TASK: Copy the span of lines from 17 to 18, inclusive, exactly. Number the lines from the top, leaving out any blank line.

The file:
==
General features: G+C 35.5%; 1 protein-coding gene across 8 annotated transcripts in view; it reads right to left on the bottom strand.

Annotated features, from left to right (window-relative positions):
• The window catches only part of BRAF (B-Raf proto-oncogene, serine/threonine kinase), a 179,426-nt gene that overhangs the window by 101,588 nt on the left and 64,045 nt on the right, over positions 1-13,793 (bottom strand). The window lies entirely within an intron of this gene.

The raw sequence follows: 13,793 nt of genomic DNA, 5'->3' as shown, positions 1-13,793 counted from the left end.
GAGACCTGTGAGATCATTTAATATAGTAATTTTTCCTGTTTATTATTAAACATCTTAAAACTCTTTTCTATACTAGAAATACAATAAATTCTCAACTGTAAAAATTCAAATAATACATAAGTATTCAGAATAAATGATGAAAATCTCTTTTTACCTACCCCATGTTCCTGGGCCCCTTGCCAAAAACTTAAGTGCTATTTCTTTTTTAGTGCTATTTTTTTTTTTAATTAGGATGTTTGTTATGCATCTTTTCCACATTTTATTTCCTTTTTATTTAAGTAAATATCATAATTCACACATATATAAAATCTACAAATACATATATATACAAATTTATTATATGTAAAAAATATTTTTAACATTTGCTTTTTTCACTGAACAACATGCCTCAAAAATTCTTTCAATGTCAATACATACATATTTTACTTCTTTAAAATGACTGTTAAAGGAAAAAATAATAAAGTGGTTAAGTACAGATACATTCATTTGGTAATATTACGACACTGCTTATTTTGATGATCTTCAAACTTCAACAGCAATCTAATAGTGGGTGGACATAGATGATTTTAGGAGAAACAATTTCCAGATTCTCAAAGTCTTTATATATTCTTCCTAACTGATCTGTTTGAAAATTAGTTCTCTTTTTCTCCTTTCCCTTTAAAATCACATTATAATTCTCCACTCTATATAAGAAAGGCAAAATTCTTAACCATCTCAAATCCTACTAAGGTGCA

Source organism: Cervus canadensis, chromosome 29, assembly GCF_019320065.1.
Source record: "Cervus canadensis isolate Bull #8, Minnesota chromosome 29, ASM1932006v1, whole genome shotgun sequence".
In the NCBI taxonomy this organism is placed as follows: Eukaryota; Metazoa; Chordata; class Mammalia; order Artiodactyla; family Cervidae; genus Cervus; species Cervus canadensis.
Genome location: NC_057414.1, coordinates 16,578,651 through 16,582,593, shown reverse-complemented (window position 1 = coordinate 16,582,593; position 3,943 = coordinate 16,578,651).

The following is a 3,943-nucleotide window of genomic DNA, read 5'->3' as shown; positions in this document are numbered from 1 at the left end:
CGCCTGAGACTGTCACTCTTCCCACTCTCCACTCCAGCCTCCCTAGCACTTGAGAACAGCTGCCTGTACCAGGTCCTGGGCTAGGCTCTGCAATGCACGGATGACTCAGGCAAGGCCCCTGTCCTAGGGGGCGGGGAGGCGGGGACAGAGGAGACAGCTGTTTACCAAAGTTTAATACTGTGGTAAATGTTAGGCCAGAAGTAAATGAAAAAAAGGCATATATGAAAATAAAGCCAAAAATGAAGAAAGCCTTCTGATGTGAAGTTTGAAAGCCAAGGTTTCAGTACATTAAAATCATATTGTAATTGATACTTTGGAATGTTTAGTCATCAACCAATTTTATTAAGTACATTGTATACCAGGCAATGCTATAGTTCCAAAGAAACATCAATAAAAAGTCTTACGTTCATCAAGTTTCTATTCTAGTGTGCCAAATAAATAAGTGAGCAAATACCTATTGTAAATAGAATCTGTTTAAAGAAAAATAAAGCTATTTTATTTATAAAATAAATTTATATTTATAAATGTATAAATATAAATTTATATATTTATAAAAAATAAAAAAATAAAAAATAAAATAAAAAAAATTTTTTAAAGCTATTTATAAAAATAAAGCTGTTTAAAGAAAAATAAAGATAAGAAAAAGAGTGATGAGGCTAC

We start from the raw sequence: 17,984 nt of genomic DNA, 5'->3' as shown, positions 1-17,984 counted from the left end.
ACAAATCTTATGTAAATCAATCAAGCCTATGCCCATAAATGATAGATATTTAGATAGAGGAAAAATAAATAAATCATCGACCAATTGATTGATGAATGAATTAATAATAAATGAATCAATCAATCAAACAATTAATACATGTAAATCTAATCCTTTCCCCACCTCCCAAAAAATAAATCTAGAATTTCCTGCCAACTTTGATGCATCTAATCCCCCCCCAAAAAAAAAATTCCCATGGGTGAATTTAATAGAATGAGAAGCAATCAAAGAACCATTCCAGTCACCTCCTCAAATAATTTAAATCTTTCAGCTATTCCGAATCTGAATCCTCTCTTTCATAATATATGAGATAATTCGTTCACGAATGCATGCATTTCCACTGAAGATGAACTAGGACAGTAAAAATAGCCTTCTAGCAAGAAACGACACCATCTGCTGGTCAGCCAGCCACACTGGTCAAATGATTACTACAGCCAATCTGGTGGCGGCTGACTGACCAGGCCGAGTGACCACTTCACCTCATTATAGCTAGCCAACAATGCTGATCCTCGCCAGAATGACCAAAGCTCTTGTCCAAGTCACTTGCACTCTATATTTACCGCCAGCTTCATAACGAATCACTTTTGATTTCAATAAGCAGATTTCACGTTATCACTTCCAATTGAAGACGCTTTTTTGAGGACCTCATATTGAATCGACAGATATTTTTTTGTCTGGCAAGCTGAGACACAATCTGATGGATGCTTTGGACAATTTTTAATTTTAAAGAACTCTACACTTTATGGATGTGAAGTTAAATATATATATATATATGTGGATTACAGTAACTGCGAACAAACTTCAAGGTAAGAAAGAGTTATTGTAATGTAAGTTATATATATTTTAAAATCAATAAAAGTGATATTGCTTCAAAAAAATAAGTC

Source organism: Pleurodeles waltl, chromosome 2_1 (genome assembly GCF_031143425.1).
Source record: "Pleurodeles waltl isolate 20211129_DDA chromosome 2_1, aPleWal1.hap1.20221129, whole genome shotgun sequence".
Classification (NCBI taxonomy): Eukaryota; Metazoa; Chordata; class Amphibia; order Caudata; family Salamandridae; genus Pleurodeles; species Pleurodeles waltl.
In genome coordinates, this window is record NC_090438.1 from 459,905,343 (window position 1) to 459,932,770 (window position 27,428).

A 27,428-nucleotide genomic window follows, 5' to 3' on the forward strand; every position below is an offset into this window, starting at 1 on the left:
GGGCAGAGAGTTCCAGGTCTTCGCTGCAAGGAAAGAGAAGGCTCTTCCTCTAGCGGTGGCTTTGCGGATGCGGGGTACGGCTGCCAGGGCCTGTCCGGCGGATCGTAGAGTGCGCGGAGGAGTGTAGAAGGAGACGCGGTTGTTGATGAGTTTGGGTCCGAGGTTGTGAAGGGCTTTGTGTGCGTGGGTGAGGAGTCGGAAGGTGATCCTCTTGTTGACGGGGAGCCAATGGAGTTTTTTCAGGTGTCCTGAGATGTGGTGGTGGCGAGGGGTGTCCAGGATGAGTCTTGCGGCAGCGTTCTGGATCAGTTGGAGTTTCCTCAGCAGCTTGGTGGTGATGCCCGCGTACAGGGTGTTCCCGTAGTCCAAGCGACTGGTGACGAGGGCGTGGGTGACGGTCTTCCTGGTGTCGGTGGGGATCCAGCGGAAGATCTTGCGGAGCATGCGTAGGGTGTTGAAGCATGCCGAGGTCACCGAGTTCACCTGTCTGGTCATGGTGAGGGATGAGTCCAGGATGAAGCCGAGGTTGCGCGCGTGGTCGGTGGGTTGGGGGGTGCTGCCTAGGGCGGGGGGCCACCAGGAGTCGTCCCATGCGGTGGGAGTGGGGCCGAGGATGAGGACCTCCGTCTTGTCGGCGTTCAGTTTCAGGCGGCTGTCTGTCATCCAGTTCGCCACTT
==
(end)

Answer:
In genome coordinates, this window is record NC_090438.1 from 459,905,343 (window position 1) to 459,932,770 (window position 27,428).

A 27,428-nucleotide genomic window follows, 5' to 3' on the forward strand; every position below is an offset into this window, starting at 1 on the left: